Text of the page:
Administrators of a Kentucky retirement system for teachers are developing a request for more funding in the state’s next biennial budget.
TRS General Counsel Beau Barnes presented what he called a “good news” update about the system to the Calloway County Retired Teachers Association in Murray on Monday.
Barnes said the request will be more than last time, but not an exaggerated increase. He said the additional funding will help implement a plan to pay off the system’s unfunded liability over the next couple decades.
“That is a 30-year plan, like paying off a home mortgage,” he said. “We’re down to less than 26 years now - in that mortgage, if you will. And once we do that we’re 100 percent funded then the cost of TRS will be about a little less than social security. Actually, that’s how much we would bill the state for. But it’s a much better benefit because we invest in the hard assets like stocks, bonds, real estate, timberland and other assets that help us grow those contributions that come into the retirement system.”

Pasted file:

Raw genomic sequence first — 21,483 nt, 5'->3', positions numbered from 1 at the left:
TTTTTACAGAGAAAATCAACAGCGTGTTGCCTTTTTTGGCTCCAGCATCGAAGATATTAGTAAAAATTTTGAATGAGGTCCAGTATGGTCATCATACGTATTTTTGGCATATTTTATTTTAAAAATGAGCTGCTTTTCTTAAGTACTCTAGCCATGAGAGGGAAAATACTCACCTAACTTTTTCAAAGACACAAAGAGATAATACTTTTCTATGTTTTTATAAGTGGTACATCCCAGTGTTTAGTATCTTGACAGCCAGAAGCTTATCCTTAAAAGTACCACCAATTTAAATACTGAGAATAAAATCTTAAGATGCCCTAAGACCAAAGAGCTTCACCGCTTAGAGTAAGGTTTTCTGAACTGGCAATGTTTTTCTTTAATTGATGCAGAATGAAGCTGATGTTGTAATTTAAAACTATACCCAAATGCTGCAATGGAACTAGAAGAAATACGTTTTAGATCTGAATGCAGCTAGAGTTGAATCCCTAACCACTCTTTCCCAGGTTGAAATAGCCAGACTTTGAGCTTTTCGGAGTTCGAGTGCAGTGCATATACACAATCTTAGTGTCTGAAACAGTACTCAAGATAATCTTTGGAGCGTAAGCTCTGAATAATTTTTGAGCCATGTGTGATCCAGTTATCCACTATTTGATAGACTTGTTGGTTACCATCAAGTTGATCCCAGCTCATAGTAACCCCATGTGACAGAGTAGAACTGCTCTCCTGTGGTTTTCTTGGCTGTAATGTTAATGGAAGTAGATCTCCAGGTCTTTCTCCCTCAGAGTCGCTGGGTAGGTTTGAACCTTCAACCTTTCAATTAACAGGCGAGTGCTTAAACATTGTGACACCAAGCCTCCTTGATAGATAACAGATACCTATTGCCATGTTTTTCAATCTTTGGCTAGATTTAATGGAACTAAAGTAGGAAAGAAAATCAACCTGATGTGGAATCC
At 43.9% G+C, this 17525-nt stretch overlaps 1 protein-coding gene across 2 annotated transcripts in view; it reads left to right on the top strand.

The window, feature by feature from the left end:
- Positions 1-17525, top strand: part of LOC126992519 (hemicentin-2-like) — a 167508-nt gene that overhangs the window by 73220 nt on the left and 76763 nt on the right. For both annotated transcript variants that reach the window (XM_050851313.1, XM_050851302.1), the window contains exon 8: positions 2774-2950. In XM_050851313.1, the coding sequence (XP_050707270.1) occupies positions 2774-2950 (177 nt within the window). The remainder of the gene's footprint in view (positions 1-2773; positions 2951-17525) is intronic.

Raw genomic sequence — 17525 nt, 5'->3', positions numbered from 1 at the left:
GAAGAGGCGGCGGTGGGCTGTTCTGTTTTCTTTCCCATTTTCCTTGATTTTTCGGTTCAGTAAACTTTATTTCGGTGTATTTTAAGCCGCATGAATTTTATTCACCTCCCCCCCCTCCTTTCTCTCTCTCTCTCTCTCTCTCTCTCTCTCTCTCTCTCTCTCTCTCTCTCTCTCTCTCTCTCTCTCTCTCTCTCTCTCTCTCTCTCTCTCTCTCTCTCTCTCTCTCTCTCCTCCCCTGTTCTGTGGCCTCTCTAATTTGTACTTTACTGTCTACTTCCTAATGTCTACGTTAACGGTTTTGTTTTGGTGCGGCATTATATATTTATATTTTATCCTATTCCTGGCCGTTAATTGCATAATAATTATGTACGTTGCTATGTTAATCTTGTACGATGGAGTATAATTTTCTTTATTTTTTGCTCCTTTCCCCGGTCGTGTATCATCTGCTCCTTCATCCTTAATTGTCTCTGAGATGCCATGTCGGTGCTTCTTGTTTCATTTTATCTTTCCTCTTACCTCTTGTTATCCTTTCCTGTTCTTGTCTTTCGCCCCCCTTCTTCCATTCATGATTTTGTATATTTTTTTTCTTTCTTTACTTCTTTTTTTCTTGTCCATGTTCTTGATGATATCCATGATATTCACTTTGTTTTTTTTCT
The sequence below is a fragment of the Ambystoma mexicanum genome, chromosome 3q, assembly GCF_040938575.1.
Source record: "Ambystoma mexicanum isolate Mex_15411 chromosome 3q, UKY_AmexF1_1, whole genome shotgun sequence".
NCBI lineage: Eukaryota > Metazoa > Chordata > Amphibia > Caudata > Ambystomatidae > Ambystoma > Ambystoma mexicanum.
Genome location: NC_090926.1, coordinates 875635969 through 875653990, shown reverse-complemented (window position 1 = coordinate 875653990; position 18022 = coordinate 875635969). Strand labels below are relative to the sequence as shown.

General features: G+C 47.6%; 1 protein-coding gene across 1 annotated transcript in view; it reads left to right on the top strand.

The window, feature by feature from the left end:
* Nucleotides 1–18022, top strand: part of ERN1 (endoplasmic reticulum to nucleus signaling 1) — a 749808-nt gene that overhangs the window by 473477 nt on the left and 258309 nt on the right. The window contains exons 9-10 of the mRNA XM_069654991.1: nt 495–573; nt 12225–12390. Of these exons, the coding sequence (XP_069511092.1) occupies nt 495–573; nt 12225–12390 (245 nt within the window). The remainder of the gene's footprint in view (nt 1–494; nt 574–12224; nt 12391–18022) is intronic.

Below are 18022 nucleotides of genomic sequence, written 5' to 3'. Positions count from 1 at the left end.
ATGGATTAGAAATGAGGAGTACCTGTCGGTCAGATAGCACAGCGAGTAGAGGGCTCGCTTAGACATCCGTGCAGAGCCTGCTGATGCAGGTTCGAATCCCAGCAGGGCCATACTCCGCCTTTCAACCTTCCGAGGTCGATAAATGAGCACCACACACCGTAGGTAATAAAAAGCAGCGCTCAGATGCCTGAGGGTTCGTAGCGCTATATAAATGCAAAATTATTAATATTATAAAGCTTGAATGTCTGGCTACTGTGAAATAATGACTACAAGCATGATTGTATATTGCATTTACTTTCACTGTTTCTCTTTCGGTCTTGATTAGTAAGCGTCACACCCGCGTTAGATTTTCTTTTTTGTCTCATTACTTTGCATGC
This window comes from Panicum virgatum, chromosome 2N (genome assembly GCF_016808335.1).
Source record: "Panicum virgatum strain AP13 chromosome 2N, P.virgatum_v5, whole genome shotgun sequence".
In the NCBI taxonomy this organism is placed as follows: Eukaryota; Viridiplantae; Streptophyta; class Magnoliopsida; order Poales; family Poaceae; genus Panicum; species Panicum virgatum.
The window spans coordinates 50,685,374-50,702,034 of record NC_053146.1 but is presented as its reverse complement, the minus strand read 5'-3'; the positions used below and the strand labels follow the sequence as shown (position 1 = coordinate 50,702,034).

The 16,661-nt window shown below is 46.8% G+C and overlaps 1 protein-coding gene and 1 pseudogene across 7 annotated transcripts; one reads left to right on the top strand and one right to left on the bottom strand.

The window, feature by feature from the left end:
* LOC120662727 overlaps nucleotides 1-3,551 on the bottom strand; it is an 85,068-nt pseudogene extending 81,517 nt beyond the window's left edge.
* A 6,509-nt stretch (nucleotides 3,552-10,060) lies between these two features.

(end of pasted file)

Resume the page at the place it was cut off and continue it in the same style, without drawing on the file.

He described what would happen if the additional funding is not provided: “We would be off our funding plan and then we’d kind of get back to where we were before and we experience the effect of negative compounding because we’re not getting the money in to implement that funding plan.” He said he believes members of the general assembly are committed to providing the funding.
He said TRS is getting full funding in the current budget, including an additional $1.09 billion that had been requested. He said the system is 54.6% funded and has about $14.3 billion in unfunded liability. He said medical insurance is now at 36.3% and noted that a surplus in this past year’s budget put about $70 million towards that insurance.
In previewing legislation that might come up in the next general session, Barnes said to anticipate a bill or bills to address pension reform. He said these typically focus on a new tier for new teachers and not so much on retirees. He said there may be some tweaks to benefits for existing teachers, such as sick leave. Another bill may involve amending the board’s structure.
Barnes said TRS is in “very good” shape and said people often confuse it with the beleaguered KERS. The latter saw some “relief” in a recent special session. He said there are “huge differences” between the two, such as factors involving social security, funding levels and investments. “Everything that we do at TRS is a world away - or a world of difference between how KERS operates,” He said. “Not so that it’s bad. We are just very, very different. Unfortunately, there’s a lot of confusion when they talk about retirement systems who they’re talking about.”